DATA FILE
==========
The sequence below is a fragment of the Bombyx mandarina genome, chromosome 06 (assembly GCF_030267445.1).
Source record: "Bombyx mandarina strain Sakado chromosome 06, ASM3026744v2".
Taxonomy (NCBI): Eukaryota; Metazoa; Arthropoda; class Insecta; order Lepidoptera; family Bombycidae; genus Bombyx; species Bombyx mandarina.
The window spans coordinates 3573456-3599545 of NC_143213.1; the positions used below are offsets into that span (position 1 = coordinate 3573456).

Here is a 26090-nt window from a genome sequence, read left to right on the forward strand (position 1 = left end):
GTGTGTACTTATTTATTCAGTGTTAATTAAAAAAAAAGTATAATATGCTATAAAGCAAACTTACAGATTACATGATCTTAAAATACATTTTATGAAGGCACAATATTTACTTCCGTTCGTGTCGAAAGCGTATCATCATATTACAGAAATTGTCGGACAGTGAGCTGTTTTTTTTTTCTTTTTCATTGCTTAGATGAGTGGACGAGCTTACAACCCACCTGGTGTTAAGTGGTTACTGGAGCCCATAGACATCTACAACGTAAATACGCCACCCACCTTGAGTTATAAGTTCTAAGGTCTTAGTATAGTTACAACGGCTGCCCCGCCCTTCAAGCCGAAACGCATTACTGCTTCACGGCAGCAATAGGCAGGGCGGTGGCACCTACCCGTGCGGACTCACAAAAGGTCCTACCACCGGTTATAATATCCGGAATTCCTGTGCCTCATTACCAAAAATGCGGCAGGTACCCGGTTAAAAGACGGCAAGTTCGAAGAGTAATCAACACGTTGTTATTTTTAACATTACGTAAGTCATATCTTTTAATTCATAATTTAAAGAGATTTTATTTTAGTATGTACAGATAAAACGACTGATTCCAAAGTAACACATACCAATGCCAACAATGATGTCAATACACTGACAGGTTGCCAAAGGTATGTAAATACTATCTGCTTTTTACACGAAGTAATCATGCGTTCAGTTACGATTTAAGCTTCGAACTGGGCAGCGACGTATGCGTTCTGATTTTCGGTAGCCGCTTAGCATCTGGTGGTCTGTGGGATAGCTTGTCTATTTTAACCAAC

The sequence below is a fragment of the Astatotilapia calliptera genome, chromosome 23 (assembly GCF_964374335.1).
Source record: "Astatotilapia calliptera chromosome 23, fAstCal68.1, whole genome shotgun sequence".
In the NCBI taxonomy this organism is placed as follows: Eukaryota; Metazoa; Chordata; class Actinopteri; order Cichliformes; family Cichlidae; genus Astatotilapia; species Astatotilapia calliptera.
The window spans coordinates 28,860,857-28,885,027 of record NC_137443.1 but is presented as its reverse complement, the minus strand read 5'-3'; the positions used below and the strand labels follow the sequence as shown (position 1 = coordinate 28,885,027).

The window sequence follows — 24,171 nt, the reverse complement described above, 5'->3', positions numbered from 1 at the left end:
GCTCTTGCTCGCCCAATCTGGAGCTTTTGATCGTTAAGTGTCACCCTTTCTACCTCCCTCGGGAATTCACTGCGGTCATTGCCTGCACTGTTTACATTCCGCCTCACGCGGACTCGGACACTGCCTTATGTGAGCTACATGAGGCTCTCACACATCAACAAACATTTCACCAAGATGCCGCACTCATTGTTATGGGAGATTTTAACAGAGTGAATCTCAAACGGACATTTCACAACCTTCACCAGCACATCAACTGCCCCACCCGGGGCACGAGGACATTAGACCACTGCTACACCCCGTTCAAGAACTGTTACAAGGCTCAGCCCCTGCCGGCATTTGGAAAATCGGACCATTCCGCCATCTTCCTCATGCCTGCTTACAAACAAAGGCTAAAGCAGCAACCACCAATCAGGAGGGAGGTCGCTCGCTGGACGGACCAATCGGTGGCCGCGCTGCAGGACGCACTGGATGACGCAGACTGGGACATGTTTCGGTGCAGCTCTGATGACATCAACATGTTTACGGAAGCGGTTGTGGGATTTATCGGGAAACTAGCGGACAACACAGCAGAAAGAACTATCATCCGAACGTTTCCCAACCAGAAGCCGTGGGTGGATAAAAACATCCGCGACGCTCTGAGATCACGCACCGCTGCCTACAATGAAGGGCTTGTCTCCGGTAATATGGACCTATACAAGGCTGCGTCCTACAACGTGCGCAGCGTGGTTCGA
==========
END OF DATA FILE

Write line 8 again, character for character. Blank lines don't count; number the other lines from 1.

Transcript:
Source record: "Astatotilapia calliptera chromosome 23, fAstCal68.1, whole genome shotgun sequence".